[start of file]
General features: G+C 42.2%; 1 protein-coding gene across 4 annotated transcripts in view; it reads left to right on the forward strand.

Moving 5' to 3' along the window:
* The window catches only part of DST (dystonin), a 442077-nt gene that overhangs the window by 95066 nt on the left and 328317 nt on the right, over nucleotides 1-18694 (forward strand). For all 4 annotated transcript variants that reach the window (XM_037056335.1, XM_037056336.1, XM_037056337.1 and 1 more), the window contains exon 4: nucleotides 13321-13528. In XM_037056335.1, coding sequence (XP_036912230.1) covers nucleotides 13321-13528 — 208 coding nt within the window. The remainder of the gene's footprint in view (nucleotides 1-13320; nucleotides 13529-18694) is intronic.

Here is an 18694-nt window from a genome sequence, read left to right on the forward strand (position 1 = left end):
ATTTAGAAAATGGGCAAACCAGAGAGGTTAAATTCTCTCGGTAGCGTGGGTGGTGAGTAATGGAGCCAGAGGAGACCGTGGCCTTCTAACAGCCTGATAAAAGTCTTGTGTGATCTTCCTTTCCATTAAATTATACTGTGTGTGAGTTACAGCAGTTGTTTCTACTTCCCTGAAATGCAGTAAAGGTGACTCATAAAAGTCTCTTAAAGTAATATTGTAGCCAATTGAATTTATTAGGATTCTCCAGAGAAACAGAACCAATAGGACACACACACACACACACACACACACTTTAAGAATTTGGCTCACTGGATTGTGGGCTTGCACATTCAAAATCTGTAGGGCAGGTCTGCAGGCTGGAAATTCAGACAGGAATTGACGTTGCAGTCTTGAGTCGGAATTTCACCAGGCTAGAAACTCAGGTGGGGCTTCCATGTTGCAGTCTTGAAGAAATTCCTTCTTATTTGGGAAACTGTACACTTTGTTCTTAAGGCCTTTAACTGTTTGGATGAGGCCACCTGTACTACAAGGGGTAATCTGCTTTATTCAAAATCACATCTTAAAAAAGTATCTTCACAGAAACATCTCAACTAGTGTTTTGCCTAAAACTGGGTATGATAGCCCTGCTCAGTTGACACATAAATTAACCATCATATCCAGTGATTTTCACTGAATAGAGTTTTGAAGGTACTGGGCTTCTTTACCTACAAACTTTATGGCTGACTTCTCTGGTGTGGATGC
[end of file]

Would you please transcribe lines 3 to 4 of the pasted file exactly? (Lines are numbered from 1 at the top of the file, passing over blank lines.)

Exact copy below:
* The window catches only part of DST (dystonin), a 442077-nt gene that overhangs the window by 95066 nt on the left and 328317 nt on the right, over nucleotides 1-18694 (forward strand). For all 4 annotated transcript variants that reach the window (XM_037056335.1, XM_037056336.1, XM_037056337.1 and 1 more), the window contains exon 4: nucleotides 13321-13528. In XM_037056335.1, coding sequence (XP_036912230.1) covers nucleotides 13321-13528 — 208 coding nt within the window. The remainder of the gene's footprint in view (nucleotides 1-13320; nucleotides 13529-18694) is intronic.

Here is an 18694-nt window from a genome sequence, read left to right on the forward strand (position 1 = left end):